Construction of a $150 million planned development in Millington is set to get underway on Thursday, Oct. 27.
The project, Astoria Square, is a partnership development between Astoria Development, a group founded by four principals, Kevin Conlon, Paul Frazier, Jeffrey King, and Michaelle Terhune, and A2H, a Lakeland-based engineering, architecture, and planning firm.
Conlon passed away in May. Astoria Development is still managed by Frazier, King, and Terhune.
The Astoria Square development is designed to act as an active neighborhood, a center of bustle not unlike a city block, serving both residents and visitors. The 80-acre site surrounds the current location of the Millington Family YMCA and sits next to the Resiliency Park development being headed by the local and state government.
“When you think about Millington, it isn’t a destination,” said Stewart Smith, A2H principal and senior architect, who is overseeing the project. “That creates a unique opportunity. … You drive up and down [Highway] 51, and you see the strip centers. That’s where you will get a glimpse of [Astoria Square], which is really a destination where a lot of activity and entertainment will happen. On the design of the buildings, we’re taking every opportunity, whether it’s a rooftop or a corner, a unique dining experience with the band shell, or the hotel, to really make it a very active place.”
Astoria Square is set to feature 280 townhomes, 166 loft apartments, 65,000 square feet of commercial space, and potentially a hotel with over 90 rooms, according to King.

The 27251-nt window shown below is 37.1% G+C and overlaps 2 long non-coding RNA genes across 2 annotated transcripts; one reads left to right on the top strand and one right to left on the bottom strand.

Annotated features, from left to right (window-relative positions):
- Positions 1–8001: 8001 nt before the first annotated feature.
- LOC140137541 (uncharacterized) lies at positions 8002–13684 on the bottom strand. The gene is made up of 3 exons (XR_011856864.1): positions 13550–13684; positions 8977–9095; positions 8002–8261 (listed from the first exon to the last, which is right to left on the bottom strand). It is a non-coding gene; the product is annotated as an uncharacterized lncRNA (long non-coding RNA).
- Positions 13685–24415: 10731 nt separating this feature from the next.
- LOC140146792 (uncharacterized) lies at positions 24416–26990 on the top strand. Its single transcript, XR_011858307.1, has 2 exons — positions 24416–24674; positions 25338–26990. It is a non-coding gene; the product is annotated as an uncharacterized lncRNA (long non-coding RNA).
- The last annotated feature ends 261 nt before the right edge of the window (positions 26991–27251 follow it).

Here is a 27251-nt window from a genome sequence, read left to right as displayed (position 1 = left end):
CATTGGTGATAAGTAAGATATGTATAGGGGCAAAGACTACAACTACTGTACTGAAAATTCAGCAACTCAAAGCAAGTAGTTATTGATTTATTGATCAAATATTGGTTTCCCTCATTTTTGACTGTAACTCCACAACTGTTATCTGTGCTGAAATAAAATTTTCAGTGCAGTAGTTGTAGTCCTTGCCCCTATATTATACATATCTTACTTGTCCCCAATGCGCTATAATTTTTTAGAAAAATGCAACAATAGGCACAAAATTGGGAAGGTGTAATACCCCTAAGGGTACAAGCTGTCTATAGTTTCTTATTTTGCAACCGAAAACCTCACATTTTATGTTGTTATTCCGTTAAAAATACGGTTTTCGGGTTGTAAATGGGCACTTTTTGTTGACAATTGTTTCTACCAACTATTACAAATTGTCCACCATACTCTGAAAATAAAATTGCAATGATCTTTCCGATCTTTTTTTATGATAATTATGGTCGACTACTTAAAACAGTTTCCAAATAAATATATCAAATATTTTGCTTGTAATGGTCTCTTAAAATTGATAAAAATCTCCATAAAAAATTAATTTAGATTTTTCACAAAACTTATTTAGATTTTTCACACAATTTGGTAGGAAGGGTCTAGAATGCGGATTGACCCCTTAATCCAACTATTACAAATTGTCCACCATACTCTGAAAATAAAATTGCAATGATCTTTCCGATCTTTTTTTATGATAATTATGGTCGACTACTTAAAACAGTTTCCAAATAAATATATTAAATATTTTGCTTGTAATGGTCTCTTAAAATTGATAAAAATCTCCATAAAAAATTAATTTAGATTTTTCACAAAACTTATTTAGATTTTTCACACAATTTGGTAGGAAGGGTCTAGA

The developers plan to complete the project in phases. Getting underway now is the first phase with 85 homes. Astoria Square is then scheduled to alternate between residential and commercial phases.
King has a lofty view of the project, even more so now that BlueOval City is under construction around 45 minutes away. He’s not being shy about his desire for the signature retail tenant to be a Ford-themed restaurant currently expanding into Tennessee.
“My dream for that upfront [tenant], outside of a brewery, I would love to have Ford’s Garage right there,” King said. “We’re close enough to BlueOval that I think this could be a BlueOval community. It could bring the BlueOval workers.”
The development itself has five distinct neighborhoods, according to Smith, each with its own style of architecture. There’s a neighborhood called Greenway with parks integrated into the properties; a street-facing neighborhood with row houses; and a neighborhood bordered by a man-made lake.
The idea behind this design is to break the mold for traditional suburb development.
“When you have 280 townhomes, it could get very monotonous, and the whole concept here was we didn’t want to have that [monotony],” Smith said.
The entire project is focused on its central amenities.
“The center greenways [should] get a lot of activity [as] people come outside and enjoy this neighborhood together,” Smith said. “It’s a real sense of community. You don’t [just] come and go into your garage and go into your house; [the amenities] really bring people out and keep it very active. And they also [should] help activate the commercial project.”